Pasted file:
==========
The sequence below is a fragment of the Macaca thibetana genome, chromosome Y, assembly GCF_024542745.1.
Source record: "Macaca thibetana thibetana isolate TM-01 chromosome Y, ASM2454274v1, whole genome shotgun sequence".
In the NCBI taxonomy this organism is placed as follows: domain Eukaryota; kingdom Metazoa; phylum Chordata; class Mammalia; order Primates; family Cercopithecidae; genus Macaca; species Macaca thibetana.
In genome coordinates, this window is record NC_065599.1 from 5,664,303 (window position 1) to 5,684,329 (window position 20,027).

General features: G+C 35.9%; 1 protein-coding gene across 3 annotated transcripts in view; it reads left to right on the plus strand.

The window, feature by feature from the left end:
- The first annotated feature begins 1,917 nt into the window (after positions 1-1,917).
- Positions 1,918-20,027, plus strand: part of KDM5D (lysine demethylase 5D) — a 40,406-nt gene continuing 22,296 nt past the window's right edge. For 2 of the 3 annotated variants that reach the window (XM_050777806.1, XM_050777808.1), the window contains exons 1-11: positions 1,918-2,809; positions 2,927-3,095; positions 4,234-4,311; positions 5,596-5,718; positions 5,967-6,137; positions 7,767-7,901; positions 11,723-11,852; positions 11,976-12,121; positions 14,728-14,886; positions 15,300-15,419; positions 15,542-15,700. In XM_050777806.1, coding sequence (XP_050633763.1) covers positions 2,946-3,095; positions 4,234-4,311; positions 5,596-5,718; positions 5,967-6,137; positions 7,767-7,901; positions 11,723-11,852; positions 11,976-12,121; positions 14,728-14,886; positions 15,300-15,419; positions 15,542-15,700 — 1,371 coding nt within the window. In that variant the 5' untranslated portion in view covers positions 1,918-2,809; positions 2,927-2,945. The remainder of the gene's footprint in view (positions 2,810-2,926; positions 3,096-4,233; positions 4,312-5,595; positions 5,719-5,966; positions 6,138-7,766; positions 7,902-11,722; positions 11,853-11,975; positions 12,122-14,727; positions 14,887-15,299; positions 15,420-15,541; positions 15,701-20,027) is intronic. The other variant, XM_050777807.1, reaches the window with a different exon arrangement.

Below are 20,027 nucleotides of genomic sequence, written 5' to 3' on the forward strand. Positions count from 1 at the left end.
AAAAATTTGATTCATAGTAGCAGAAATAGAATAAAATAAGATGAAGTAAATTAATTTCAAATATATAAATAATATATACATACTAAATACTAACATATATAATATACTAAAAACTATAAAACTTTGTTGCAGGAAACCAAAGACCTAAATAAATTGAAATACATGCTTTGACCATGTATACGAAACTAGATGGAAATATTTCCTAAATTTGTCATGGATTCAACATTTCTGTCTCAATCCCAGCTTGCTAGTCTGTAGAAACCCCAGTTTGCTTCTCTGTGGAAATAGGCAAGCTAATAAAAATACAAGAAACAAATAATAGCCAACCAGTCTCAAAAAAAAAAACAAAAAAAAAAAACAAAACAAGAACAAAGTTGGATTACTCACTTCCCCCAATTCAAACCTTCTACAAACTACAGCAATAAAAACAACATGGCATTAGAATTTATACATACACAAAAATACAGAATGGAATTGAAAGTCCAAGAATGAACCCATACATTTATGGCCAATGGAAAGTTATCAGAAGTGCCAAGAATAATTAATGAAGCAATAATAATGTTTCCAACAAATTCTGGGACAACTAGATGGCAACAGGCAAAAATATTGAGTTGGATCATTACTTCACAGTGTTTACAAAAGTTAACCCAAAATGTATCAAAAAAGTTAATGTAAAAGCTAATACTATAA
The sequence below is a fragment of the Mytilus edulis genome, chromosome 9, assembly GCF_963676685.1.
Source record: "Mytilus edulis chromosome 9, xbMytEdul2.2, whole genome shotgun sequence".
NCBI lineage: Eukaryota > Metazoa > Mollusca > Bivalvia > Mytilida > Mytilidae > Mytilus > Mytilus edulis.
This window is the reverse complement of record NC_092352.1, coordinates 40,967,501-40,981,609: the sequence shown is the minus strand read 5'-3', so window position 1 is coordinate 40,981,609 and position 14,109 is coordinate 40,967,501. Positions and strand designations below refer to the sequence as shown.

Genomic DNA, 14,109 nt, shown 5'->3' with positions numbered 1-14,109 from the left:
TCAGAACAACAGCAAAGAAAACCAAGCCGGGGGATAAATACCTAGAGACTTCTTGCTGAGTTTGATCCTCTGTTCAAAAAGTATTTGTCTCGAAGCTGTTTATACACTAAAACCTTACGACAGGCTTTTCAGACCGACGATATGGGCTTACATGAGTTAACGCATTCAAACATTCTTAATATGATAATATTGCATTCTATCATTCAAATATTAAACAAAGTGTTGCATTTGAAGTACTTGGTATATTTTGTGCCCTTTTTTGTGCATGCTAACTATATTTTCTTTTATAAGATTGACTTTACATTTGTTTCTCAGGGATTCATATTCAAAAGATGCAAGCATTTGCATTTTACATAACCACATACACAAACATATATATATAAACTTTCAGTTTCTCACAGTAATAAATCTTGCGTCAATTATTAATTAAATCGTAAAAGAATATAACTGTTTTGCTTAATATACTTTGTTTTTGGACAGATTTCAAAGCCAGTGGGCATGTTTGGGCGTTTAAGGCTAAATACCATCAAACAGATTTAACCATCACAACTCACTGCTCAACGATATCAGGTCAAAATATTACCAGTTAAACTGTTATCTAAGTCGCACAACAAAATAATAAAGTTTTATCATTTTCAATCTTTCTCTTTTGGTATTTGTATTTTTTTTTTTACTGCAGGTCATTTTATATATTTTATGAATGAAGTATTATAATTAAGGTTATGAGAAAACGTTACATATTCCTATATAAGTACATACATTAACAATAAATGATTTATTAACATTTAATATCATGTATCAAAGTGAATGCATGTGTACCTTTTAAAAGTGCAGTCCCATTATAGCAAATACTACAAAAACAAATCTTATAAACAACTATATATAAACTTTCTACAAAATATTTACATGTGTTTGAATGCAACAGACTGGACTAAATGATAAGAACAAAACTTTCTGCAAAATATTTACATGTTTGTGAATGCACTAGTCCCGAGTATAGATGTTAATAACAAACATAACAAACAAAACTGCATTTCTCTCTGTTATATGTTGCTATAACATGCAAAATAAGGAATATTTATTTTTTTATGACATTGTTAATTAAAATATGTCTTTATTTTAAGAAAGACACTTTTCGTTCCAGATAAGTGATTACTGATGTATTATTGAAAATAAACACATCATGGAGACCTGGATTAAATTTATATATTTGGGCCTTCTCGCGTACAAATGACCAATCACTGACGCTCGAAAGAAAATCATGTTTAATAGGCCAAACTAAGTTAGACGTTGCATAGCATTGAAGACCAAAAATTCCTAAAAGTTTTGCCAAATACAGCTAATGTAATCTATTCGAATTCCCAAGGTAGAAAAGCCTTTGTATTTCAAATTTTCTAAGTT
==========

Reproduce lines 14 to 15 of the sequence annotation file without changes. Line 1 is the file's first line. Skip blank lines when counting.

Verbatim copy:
This window is the reverse complement of record NC_092352.1, coordinates 40,967,501-40,981,609: the sequence shown is the minus strand read 5'-3', so window position 1 is coordinate 40,981,609 and position 14,109 is coordinate 40,967,501. Positions and strand designations below refer to the sequence as shown.

Genomic DNA, 14,109 nt, shown 5'->3' with positions numbered 1-14,109 from the left: